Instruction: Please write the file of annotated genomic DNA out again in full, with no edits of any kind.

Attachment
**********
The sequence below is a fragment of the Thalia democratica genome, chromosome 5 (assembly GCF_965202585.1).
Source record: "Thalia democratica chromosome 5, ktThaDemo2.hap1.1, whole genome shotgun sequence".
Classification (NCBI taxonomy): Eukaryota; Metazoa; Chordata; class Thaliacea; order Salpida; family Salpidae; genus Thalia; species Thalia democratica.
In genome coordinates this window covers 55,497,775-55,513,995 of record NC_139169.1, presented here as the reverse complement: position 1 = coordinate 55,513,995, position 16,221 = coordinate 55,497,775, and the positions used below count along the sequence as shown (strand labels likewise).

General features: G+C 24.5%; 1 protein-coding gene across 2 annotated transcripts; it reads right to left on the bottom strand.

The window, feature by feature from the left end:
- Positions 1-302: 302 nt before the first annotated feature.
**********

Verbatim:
The sequence below is a fragment of the Thalia democratica genome, chromosome 5 (assembly GCF_965202585.1).
Source record: "Thalia democratica chromosome 5, ktThaDemo2.hap1.1, whole genome shotgun sequence".
Classification (NCBI taxonomy): Eukaryota; Metazoa; Chordata; class Thaliacea; order Salpida; family Salpidae; genus Thalia; species Thalia democratica.
In genome coordinates this window covers 55,497,775-55,513,995 of record NC_139169.1, presented here as the reverse complement: position 1 = coordinate 55,513,995, position 16,221 = coordinate 55,497,775, and the positions used below count along the sequence as shown (strand labels likewise).

General features: G+C 24.5%; 1 protein-coding gene across 2 annotated transcripts; it reads right to left on the bottom strand.

The window, feature by feature from the left end:
- Positions 1-302: 302 nt before the first annotated feature.